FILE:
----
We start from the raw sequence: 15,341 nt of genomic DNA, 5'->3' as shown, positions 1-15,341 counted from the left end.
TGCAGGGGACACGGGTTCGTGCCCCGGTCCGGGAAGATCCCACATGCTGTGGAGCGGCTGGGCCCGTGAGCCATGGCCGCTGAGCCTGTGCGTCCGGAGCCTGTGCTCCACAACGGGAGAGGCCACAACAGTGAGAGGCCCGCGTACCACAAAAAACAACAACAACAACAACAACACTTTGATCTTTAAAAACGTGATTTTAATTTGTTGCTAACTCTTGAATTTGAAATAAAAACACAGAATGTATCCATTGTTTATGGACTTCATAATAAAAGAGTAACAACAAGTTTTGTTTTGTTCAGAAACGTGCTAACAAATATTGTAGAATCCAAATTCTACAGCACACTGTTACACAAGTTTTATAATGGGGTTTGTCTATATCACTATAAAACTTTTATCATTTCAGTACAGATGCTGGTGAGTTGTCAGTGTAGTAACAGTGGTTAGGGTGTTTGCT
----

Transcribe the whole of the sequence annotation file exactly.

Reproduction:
We start from the raw sequence: 15,341 nt of genomic DNA, 5'->3' as shown, positions 1-15,341 counted from the left end.
TGCAGGGGACACGGGTTCGTGCCCCGGTCCGGGAAGATCCCACATGCTGTGGAGCGGCTGGGCCCGTGAGCCATGGCCGCTGAGCCTGTGCGTCCGGAGCCTGTGCTCCACAACGGGAGAGGCCACAACAGTGAGAGGCCCGCGTACCACAAAAAACAACAACAACAACAACAACACTTTGATCTTTAAAAACGTGATTTTAATTTGTTGCTAACTCTTGAATTTGAAATAAAAACACAGAATGTATCCATTGTTTATGGACTTCATAATAAAAGAGTAACAACAAGTTTTGTTTTGTTCAGAAACGTGCTAACAAATATTGTAGAATCCAAATTCTACAGCACACTGTTACACAAGTTTTATAATGGGGTTTGTCTATATCACTATAAAACTTTTATCATTTCAGTACAGATGCTGGTGAGTTGTCAGTGTAGTAACAGTGGTTAGGGTGTTTGCT